Dominate with a 4-4-2 Narrow Diamond in FM23
For Football Manager 2021, Ihor Crusadertsar wrote about how to build a simple, winning tactic using the classic 4-4-2.
Now, he’s returned to The Byline to provide another explainer, this time inspired by a certain Portuguese coach and focused on the Narrow Diamond variant of the same formation.
Building a 4-4-2 Narrow Diamond
When approaching the creation of a new tactic, you should be thinking about how real footballers move on the pitch and how their positioning influences your style of play. Where should they be when you’re with and without the ball? When in possession, in which areas of the pitch do you want to create overloads? Do you want your players hitting balls long or building up slowly with lots of one-touch passes?
Upon building the tactic itself, the priority should be on creating something with flexibility, tactical variety and more than one outlet for your attack. One simple way to encourage this flexibility and variety is by making sure that every one of the 11 players has a role unique to them. Whether they’re occupying a different space, moving laterally rather than vertically, or operating with specific hardcoded instructions, this means that during your phases of play, they’ll all be doing something different.
Defining your attacking options
The tactic I settled on for this article is shown in the screenshot below. I wanted to create something that was both defensively stable and had three or four players able to consistently exploit half-spaces and pressurise the opposition defence.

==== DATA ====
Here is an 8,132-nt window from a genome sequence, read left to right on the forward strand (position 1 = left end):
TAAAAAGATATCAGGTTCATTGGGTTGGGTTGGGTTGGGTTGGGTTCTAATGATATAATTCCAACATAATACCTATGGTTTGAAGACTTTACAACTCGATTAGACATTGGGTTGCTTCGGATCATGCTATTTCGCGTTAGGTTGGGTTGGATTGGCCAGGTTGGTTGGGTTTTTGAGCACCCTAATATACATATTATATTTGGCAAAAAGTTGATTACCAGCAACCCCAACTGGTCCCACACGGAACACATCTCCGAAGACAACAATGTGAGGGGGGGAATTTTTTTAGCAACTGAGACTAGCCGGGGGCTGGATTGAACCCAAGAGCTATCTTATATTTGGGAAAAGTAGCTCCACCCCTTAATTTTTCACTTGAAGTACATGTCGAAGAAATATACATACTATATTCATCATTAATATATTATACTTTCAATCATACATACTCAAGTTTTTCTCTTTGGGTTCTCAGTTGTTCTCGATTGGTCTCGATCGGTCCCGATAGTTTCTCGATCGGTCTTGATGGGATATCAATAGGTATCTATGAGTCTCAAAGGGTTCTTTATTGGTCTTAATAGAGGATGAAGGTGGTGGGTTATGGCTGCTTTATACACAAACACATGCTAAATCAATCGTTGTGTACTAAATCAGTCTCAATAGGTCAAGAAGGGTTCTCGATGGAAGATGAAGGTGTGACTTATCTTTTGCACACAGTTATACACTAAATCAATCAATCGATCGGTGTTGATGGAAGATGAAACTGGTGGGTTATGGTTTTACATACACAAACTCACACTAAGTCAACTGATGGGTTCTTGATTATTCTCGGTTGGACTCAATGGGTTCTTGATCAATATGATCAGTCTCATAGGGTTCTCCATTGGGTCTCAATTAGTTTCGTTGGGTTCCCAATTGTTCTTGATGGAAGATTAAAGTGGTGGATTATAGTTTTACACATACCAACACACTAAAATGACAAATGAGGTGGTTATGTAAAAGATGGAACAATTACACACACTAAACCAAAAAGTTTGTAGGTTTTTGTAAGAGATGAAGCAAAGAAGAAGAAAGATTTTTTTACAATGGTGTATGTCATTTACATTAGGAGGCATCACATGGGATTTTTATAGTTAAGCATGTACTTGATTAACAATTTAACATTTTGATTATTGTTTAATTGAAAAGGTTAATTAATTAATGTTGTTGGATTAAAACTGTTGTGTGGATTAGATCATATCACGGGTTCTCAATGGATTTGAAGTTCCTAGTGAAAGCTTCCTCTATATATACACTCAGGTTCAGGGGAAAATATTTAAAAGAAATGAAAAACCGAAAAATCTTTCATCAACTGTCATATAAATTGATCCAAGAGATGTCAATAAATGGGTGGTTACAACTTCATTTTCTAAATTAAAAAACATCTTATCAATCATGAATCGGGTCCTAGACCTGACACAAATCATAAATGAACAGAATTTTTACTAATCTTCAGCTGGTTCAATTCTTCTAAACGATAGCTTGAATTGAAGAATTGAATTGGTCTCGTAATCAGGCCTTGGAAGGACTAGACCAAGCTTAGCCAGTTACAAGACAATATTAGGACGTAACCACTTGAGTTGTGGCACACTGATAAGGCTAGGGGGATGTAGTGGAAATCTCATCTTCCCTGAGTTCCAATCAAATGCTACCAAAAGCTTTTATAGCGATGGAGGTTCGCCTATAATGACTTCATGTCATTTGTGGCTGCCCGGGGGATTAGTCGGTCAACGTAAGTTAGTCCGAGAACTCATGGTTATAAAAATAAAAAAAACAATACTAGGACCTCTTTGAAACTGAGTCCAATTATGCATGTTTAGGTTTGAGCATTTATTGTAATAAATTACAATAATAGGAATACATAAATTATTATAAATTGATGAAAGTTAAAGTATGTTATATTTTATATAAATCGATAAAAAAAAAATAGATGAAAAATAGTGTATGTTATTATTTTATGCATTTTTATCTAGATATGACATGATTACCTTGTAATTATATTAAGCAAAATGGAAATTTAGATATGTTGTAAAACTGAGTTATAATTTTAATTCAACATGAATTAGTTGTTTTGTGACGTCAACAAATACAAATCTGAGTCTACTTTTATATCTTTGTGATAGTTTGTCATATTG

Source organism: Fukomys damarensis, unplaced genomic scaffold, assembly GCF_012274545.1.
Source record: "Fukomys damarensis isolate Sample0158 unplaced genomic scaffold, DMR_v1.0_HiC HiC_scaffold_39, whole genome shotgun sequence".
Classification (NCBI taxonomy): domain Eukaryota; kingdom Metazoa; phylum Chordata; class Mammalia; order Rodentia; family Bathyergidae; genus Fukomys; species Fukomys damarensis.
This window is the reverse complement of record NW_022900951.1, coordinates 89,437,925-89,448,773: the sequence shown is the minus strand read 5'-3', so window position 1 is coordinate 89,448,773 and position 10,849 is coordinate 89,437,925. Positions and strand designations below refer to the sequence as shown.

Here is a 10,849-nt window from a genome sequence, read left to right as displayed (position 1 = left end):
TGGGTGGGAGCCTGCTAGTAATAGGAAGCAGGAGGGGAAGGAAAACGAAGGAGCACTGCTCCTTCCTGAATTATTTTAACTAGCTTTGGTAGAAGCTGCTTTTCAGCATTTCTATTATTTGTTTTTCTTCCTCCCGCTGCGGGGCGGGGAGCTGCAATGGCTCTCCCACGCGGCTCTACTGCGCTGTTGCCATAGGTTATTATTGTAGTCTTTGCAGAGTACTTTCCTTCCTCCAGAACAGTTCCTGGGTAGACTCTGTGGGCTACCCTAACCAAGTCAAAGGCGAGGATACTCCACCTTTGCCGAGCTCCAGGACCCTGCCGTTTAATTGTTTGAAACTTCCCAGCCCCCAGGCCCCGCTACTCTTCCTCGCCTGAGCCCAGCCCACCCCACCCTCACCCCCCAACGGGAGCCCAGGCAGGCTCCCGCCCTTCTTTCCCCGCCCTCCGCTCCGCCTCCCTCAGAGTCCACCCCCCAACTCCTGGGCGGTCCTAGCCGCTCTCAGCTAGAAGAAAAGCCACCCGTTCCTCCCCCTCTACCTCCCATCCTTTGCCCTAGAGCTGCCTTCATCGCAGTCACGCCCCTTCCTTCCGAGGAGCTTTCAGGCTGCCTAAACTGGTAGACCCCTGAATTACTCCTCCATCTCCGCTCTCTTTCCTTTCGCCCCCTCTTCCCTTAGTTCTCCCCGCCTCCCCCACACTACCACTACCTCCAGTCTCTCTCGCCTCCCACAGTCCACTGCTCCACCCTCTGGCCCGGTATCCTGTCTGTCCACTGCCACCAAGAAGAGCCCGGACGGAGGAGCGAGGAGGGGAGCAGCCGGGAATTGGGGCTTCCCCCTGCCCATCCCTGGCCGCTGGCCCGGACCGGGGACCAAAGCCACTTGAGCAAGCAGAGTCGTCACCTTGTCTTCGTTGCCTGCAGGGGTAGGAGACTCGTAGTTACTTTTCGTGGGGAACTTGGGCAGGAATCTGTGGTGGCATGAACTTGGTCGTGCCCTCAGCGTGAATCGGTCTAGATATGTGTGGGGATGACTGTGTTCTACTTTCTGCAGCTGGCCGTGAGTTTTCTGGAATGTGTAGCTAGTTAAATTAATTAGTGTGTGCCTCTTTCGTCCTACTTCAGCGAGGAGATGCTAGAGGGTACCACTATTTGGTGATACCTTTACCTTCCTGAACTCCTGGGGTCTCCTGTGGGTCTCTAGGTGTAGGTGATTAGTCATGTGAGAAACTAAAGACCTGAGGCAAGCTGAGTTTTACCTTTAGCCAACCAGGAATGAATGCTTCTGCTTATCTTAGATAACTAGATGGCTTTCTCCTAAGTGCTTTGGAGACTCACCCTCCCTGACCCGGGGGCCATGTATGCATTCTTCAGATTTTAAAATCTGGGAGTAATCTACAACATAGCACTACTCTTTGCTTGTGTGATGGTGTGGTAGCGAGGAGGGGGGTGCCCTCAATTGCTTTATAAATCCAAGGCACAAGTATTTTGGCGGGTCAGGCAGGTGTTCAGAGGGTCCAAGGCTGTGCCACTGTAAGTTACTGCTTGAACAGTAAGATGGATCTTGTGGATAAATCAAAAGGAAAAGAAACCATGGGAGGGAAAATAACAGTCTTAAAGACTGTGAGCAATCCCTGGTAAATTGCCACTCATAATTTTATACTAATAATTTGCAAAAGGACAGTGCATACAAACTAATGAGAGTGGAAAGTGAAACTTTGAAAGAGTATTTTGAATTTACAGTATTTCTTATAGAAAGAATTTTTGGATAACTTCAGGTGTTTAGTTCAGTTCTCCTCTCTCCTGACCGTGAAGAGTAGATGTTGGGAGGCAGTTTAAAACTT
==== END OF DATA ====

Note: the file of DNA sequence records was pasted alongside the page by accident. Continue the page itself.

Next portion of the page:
Up front, the two chosen striking roles are Pressing Forward and Target Forward. The Pressing Forward (or Advanced Forward if you have a player better suited to that role) pins the opposition defenders back and is willing to move into channels. Although their Attributes may make them a regular goal threat, the Target Forward is mostly here to fulfil a creative support role.
During play, the Target Forward will be the more centrally positioned of the two. They will typically play with their back to goal (if they have the associated Trait, this tendency is accentuated), ready to receive crosses and long passes before flicking them on to onrushing teammates. Therefore, the player you select as your Target Forward needs good Attribute scores for First Touch, Passing and Teamwork, as well as the obvious Jumping Reach, Balance and Strength.
If the Target Forward is one of the few striking roles that actively avoids channel movement unless instructed to do so, the Pressing Forward is one that thrives when operating in the channels. The Pressing Forward is essentially the brains of the operation, moving to wherever the ball is and excelling at retaining it thanks to their strong Technical and Mental Attributes. If you have a quick player in the Pressing Forward role, they’ll excel at helping you create overloads in certain areas of the pitch.